14/01/2006

Women must play right political cards

Vol XXVIII NO. 300
Saturday

14 January 2006

Hurray! With 10 months to go for the parliamentary elections, a woman has already voiced her plans to run the race - against an Islamic fundamentalist, that is. As much as I adore the courage shown by women's rights activist Mariam Al Rowaie, the last election has proved to us without doubt that bearded men fared better than those who prefer a clean shave.

And women? Well, out of the eight women candidates, not all are blessed with facial hair and not a single one won a seat, making me wonder whether we as a Bahraini nation are more prejudiced towards body hair.

While the constitution gives men and women equal political rights, society has seriously undermined the democratic reforms by unilaterally deciding that only men get the votes and the right to join the legislative branch of governance.

It has automatically alienated half of society, leaving issues of concern to women and families away from the debating floor.

Yes, some people may argue that women have made some hard-won gains, thanks to the direct intervention of parliament.

We now have veiled women driving cars on our roads and this was only possible because the issue was raised and rubber-stamped by the 40-man strong parliament.

Too bad, women cannot go to women-only classes at Bahrain University, female patients cannot be seen by women doctors only and girls cannot shop in women-only malls.

But there is always hope that these issues can still be debated and approved by parliament, if hardliners get their way again and the silent majority continues in its hibernation.

If you want a blunt opinion, the truth is that parliament does not reflect society and doesn't give outsiders or even Bahrainis for that matter a true picture of the real Bahrain.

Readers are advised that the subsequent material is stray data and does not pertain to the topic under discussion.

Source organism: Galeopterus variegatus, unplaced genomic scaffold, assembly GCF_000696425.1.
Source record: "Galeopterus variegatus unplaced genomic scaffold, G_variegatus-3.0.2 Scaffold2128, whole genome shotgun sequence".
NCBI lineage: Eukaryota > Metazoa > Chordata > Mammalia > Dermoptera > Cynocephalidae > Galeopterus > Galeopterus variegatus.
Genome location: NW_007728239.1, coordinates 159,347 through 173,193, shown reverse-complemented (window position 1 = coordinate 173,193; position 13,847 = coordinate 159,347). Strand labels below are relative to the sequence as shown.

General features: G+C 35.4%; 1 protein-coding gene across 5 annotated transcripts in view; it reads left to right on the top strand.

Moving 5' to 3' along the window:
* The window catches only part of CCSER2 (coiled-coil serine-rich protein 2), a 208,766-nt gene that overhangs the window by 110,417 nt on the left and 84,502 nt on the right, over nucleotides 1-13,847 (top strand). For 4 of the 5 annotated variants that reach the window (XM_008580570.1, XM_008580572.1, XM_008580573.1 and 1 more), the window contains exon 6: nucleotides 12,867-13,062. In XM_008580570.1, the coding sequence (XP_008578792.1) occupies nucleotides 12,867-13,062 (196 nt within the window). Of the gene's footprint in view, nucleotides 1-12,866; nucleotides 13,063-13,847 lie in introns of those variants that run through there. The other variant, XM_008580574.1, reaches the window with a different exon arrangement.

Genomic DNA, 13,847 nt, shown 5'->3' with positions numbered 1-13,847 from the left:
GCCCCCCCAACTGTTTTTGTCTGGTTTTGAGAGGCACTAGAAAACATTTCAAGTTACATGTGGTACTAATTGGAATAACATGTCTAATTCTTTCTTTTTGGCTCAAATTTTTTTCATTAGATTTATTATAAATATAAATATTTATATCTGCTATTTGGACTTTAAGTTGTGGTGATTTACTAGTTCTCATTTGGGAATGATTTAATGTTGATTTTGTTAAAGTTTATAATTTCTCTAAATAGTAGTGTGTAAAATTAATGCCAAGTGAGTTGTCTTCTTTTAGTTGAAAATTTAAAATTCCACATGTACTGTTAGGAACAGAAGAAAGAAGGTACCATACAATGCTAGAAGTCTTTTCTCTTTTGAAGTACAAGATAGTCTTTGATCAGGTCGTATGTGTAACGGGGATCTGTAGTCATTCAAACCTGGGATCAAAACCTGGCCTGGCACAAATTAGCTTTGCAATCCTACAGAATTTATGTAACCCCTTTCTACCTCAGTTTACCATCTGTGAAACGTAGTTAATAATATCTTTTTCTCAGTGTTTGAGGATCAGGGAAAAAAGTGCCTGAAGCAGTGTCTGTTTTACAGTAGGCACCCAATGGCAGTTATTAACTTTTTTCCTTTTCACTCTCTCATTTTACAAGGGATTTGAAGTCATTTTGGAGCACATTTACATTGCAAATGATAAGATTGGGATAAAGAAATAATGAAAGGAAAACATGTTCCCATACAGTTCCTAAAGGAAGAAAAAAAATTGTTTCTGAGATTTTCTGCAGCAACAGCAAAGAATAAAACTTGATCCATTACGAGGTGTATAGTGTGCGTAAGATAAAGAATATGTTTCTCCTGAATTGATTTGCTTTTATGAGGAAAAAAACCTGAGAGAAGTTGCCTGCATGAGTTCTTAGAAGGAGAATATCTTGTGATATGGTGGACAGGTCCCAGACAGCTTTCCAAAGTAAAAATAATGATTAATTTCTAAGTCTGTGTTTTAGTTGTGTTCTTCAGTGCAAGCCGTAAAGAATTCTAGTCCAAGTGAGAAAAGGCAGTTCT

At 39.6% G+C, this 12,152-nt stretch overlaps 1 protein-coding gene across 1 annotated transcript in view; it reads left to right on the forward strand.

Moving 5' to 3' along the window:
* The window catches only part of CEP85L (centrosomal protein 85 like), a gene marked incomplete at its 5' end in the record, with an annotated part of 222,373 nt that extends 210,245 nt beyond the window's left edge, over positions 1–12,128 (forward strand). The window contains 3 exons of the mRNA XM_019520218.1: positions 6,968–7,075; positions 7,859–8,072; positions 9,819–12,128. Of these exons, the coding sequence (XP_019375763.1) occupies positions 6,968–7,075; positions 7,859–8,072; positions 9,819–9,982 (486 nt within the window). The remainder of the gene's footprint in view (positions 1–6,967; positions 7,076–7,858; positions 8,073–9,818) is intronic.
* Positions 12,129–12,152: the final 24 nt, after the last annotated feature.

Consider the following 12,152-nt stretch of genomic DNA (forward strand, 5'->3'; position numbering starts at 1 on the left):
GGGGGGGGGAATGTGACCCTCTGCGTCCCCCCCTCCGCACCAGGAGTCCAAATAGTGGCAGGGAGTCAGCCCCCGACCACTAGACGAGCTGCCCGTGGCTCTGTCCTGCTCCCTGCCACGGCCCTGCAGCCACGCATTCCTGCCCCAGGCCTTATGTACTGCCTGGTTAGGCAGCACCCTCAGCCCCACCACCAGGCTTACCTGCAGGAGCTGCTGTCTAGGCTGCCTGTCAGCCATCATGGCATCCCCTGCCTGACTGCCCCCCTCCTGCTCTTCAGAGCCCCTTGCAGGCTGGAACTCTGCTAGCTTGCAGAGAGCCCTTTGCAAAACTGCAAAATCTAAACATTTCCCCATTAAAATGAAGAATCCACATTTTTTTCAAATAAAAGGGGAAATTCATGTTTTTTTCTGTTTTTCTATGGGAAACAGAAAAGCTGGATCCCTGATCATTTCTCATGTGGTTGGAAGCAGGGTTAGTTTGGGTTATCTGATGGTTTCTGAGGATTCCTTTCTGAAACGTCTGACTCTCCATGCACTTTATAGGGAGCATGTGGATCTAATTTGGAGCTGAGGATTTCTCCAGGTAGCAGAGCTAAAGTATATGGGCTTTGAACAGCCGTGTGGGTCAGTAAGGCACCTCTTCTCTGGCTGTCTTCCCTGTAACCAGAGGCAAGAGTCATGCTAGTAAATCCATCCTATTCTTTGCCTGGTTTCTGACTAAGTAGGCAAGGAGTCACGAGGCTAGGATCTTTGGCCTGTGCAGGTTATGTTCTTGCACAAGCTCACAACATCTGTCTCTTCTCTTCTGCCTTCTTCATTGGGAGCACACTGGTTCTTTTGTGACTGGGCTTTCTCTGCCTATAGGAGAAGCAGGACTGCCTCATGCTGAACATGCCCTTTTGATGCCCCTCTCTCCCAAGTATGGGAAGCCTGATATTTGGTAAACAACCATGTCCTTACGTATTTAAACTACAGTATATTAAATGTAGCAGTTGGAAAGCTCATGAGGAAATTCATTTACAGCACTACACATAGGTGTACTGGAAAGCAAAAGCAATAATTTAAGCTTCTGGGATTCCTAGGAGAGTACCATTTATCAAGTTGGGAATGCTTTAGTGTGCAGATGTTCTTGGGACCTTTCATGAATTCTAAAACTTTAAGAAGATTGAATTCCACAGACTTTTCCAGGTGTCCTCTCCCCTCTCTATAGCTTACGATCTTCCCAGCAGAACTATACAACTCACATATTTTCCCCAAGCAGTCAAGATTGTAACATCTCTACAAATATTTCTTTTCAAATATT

But the fact also remains that it is our own doing. Not enough women stood for the last elections for many reasons - the very same reasons why some competent men shied away from ridiculing themselves and standing for an election they knew before hand they would not win.

If you are a believer in the theory of probability, then you know as much as I do, that if enough women join the race, there are likely to be some who will make it to the finish line. Let's see how many women play their cards right this year.

Comments

Well, unfortunately our society is getting more secterian and more directed by clergy on both suni and shai. In the next election only the clergy or those endosed by them will make it to the parliment. So expect more bearded men some of them with short "thobs". It is like nobody thinks for himself any more and every one waits for his religious leader to till him who to vote! I hope some women will make it in the next parilment but I know that it is just a hope.

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Posted by: Magdu | 08/07/2006

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Posted by: Blog | 25/01/2007

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